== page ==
Intel is fixing a vulnerability that unauthorized people with physical access can exploit to install malicious firmware on a chip to defeat a variety of measures, including protections provided by Bitlocker, trusted platform modules, anti-copying restrictions, and others.
This story originally appeared on Ars Technica, a trusted source for technology news, tech policy analysis, reviews, and more. Ars is owned by WIRED's parent company, Condé Nast.
The vulnerability—present in Pentium, Celeron, and Atom CPUs on the Apollo Lake, Gemini Lake, and Gemini Lake Refresh platforms—allows skilled hackers with possession of an affected chip to run it in debug and testing modes used by firmware developers. Intel and other chipmakers go to great lengths to prevent such access by unauthorized people.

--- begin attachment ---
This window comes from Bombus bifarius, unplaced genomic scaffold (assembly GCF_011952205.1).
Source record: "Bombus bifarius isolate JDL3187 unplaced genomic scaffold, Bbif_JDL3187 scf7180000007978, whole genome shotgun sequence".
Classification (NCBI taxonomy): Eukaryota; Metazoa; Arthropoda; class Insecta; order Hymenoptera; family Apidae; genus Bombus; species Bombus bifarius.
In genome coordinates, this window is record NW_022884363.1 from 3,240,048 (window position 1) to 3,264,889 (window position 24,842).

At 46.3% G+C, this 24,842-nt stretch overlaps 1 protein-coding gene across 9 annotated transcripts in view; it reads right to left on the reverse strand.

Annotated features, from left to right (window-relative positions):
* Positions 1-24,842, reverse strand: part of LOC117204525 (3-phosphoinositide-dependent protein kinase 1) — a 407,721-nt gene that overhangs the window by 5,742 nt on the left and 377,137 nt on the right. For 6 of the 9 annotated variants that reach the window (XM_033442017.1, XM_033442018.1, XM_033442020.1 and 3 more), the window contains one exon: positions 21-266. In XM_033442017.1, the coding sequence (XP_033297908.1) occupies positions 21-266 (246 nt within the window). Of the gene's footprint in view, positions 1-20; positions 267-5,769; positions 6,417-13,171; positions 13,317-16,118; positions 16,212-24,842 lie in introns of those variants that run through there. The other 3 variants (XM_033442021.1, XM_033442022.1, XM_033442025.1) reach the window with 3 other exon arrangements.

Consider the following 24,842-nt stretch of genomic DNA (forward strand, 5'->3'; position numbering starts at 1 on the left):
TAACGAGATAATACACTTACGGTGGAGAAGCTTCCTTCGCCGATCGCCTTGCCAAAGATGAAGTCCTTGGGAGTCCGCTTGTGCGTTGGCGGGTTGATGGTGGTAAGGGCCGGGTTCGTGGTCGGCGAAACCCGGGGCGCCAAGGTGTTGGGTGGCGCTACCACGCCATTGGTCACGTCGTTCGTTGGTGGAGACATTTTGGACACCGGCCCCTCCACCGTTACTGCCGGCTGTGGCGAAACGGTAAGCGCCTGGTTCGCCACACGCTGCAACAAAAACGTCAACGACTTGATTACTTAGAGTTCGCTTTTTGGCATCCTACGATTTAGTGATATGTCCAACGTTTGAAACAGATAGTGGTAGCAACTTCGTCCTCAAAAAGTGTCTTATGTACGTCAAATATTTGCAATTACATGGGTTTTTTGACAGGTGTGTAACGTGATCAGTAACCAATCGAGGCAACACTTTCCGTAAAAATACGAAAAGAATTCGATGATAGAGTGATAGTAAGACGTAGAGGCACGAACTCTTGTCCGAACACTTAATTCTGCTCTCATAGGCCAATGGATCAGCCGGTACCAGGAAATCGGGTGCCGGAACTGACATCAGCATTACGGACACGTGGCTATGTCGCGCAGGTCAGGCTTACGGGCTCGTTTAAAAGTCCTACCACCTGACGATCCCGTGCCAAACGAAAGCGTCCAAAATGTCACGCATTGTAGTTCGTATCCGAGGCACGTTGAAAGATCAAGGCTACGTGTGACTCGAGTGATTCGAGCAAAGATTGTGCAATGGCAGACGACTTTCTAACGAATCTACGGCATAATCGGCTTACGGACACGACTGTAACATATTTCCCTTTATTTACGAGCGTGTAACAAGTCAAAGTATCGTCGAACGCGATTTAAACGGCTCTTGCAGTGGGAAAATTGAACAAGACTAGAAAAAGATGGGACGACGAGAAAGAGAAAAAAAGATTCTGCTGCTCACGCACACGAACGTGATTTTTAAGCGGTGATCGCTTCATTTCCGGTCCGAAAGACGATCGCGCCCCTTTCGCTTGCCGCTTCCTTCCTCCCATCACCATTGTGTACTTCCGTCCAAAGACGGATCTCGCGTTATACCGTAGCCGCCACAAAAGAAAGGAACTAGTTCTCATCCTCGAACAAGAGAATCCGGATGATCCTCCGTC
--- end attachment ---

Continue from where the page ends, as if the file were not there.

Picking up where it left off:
Once in developer mode, an attacker can extract the key used to encrypt data stored in the TPM enclave and, in the event TPM is being used to store a Bitlocker key, defeat the latter protection as well. An adversary could also bypass code-signing restrictions that prevent unauthorized firmware from running in the Intel Management Engine, a subsystem inside vulnerable CPUs, and from there permanently backdoor the chip.
Abstracts Copyright © 2021 SmithBucklin, Washington, DC, USA
No entries found